Scarification is the intentional damaging or removal of the seed coat. Seeds of legumes and some other plants have tough, impervious (to water) seed coats that keep the seed dormant until at least a part of the coat has been removed. In nature this often was accomplished by the seeds passing through the digestive system of an animal. Seeds can be scarified by rubbing them between two layers of sandpaper. Or they can be immersed in sulphuric acid for a few minutes. Large seeds such as Indian breadroot can be nicked with a file. Legumes respond extremely well to scarification, and will germinate readily when planted immediately afterwards. Scarification should not be applied until the seeds are about to be sown.
Nursery propagation of native plants in field plots allows more careful control of their early growth stages, facilitates learning about each species' form, shape and colour, and provides a proven way of increasing seed production for a prairie restoration. An ideal nursery should be in sandy, perennial-weed-free soil, be slightly elevated to prevent flooding in wet spells, sheltered from the prevailing winds and have ready access to abundant water supplies. Keep plots no more than 1.2 m (4 ft) wide. This allows a person to reach easily into the centre of the plot for weeding or transplanting without trampling plants. Ensure enough space is left around each species' plot to rototill for weed control.
Even small nursery plots can produce significant quantities of native seed. Well tended, hand weeded nursery plots usually produce larger plants with more seed than the same species in the wild. For example, at Prairie Habitats nurseries a 1.2 by 12 m (4 by 40 ft) nursery plot produces about 1.8 kg (4 Ib) of clean black-eyed susan seed per year. A similar sized plot of Canada wild rye produces about 3 kg (7 Ib) annually. Nursery seed production depends upon soil type, climate, moisture and weed control. As in wild seed harvesting, it can vary considerably from year to year.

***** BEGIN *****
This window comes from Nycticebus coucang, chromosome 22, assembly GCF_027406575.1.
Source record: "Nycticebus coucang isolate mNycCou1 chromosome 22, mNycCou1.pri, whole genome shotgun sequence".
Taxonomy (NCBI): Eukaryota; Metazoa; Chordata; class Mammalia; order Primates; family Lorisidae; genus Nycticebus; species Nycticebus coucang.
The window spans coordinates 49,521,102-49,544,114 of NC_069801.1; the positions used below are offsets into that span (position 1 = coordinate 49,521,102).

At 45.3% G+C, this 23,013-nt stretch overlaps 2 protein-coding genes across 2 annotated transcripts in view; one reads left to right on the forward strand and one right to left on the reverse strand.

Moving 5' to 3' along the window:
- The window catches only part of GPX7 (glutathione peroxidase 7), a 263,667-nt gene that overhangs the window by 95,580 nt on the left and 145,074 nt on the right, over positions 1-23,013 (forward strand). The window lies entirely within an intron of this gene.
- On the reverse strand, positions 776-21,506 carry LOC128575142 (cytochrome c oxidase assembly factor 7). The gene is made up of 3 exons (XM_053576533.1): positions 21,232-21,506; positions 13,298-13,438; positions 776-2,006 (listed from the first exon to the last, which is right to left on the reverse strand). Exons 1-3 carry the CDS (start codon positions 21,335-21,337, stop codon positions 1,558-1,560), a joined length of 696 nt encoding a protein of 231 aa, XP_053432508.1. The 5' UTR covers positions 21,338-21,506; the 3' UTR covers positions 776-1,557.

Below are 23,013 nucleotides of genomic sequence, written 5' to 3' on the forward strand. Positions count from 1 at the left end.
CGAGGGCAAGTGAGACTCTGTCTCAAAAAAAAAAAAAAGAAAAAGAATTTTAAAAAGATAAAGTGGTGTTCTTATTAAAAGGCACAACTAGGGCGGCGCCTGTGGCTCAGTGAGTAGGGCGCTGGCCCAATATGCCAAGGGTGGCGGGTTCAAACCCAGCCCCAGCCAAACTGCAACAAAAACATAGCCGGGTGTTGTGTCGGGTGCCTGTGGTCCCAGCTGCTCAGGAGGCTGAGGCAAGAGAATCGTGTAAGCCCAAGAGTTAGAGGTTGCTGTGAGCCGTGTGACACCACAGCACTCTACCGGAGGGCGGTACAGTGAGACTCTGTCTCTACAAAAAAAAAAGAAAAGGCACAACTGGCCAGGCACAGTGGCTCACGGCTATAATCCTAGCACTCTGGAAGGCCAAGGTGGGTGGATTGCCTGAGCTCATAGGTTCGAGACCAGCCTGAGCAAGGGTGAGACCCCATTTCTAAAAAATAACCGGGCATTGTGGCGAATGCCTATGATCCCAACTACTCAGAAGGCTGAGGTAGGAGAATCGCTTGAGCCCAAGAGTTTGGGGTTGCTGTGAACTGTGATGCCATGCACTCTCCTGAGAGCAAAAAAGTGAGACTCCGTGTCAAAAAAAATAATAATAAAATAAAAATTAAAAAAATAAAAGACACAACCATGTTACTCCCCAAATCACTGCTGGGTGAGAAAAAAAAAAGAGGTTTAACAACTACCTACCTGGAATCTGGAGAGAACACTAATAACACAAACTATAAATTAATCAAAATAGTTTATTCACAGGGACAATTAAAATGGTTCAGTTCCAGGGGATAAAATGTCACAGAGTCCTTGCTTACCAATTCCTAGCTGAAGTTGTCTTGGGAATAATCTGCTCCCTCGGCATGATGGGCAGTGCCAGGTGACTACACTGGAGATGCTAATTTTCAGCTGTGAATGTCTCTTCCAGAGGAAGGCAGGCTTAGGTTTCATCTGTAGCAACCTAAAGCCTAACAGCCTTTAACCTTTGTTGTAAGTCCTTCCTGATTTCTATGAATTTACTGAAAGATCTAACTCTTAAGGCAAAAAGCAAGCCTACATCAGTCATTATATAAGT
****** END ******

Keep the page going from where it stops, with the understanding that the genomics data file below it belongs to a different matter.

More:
Larger scale seed production plots covering several hectares can produce large volumes of seed. They require highly skilled personnel, specialized equipment and intensive management. They are outside the capability of most restorationists and are best left to professional seed growers.
Growing native plants in a greenhouse or under lights is another way to get more seedlings for a restoration or nursery. Many plants can be grown in a small area for later transplanting out.
For your valuable native seed, do not use garden or potting soil. Use a sterile seed-starter mix of peat moss, perlite, and vermiculite, available from garden centres. They are weed and disease free, and do not become hard packed after several waterings as many garden soils do. Choose a container at least 10 cm (4 in) deep, and fill with starter mix. Tamp lightly to remove air pockets. Water thoroughly before you seed. Heavy watering afterwards may wash smaller seed too deep for germination or proper growth. Press the seeds firmly into the surface of the mix. Do not cover with more mix as most prairie species germinate better in the light. Instead, cover with plastic to retain moisture. Place the containers somewhere warm and bright. If the surface begins to dry, mist with an atomizer or sprayer, but do not water heavily. Keep covered until the seeds germinate and form their first set of leaves. Uncover and water normally until ready to transplant.
If fungi appear on the surface of the mix, treat with a horticultural fungicide such as benylate. If the seedlings start to wither and die, they are damping off, the result of infection by an airborne fungus. Treat with No-Damp fungicide.
(At Prairie Habitats Inc.)
Growth under natural sunlight is best for prairie seedlings. They can
be started as early as late February for June transplant. Starting plants
under lights is possible, but they must be very bright, full spectrum
grow or halide lights or growth will be spindly. Move the plants into
sunlight as soon as possible, but remember to "harden them off" gradually,
putting them into the sun for increasingly long periods over the course
of a week.
Thanks for learning about growing prairie plants! Bye for now!